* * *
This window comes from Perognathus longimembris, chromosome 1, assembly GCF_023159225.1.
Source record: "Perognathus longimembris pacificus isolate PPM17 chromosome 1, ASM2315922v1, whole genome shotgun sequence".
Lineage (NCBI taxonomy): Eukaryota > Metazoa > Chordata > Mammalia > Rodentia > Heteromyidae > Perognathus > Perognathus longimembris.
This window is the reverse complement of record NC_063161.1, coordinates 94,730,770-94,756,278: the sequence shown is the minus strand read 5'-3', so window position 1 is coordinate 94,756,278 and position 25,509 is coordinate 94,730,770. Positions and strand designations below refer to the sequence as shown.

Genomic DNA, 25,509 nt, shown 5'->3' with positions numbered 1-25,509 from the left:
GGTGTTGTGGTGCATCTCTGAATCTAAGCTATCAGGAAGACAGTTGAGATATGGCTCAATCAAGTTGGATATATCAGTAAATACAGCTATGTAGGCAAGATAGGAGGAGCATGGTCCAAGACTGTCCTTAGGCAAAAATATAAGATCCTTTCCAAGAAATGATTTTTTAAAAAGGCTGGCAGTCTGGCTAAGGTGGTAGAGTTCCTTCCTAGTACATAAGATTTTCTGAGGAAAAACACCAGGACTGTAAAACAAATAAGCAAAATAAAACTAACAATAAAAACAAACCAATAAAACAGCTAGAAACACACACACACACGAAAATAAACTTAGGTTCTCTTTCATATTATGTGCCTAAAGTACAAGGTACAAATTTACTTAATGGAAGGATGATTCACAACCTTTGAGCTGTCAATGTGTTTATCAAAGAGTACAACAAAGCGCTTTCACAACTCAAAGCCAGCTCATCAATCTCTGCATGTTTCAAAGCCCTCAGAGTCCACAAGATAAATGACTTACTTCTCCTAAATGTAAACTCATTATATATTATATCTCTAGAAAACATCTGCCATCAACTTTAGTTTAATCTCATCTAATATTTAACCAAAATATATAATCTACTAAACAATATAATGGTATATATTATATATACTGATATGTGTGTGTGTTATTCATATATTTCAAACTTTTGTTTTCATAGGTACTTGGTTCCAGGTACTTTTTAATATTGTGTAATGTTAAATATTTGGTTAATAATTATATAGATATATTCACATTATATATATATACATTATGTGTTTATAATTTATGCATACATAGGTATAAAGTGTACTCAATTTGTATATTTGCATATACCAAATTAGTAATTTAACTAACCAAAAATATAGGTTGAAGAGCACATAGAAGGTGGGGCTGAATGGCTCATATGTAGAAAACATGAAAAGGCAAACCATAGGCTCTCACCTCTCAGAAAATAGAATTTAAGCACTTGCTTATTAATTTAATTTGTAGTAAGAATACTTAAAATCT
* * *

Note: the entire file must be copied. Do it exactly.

This window comes from Perognathus longimembris, chromosome 1, assembly GCF_023159225.1.
Source record: "Perognathus longimembris pacificus isolate PPM17 chromosome 1, ASM2315922v1, whole genome shotgun sequence".
Lineage (NCBI taxonomy): Eukaryota > Metazoa > Chordata > Mammalia > Rodentia > Heteromyidae > Perognathus > Perognathus longimembris.
This window is the reverse complement of record NC_063161.1, coordinates 94,730,770-94,756,278: the sequence shown is the minus strand read 5'-3', so window position 1 is coordinate 94,756,278 and position 25,509 is coordinate 94,730,770. Positions and strand designations below refer to the sequence as shown.

Genomic DNA, 25,509 nt, shown 5'->3' with positions numbered 1-25,509 from the left:
GGTGTTGTGGTGCATCTCTGAATCTAAGCTATCAGGAAGACAGTTGAGATATGGCTCAATCAAGTTGGATATATCAGTAAATACAGCTATGTAGGCAAGATAGGAGGAGCATGGTCCAAGACTGTCCTTAGGCAAAAATATAAGATCCTTTCCAAGAAATGATTTTTTAAAAAGGCTGGCAGTCTGGCTAAGGTGGTAGAGTTCCTTCCTAGTACATAAGATTTTCTGAGGAAAAACACCAGGACTGTAAAACAAATAAGCAAAATAAAACTAACAATAAAAACAAACCAATAAAACAGCTAGAAACACACACACACACGAAAATAAACTTAGGTTCTCTTTCATATTATGTGCCTAAAGTACAAGGTACAAATTTACTTAATGGAAGGATGATTCACAACCTTTGAGCTGTCAATGTGTTTATCAAAGAGTACAACAAAGCGCTTTCACAACTCAAAGCCAGCTCATCAATCTCTGCATGTTTCAAAGCCCTCAGAGTCCACAAGATAAATGACTTACTTCTCCTAAATGTAAACTCATTATATATTATATCTCTAGAAAACATCTGCCATCAACTTTAGTTTAATCTCATCTAATATTTAACCAAAATATATAATCTACTAAACAATATAATGGTATATATTATATATACTGATATGTGTGTGTGTTATTCATATATTTCAAACTTTTGTTTTCATAGGTACTTGGTTCCAGGTACTTTTTAATATTGTGTAATGTTAAATATTTGGTTAATAATTATATAGATATATTCACATTATATATATATACATTATGTGTTTATAATTTATGCATACATAGGTATAAAGTGTACTCAATTTGTATATTTGCATATACCAAATTAGTAATTTAACTAACCAAAAATATAGGTTGAAGAGCACATAGAAGGTGGGGCTGAATGGCTCATATGTAGAAAACATGAAAAGGCAAACCATAGGCTCTCACCTCTCAGAAAATAGAATTTAAGCACTTGCTTATTAATTTAATTTGTAGTAAGAATACTTAAAATCT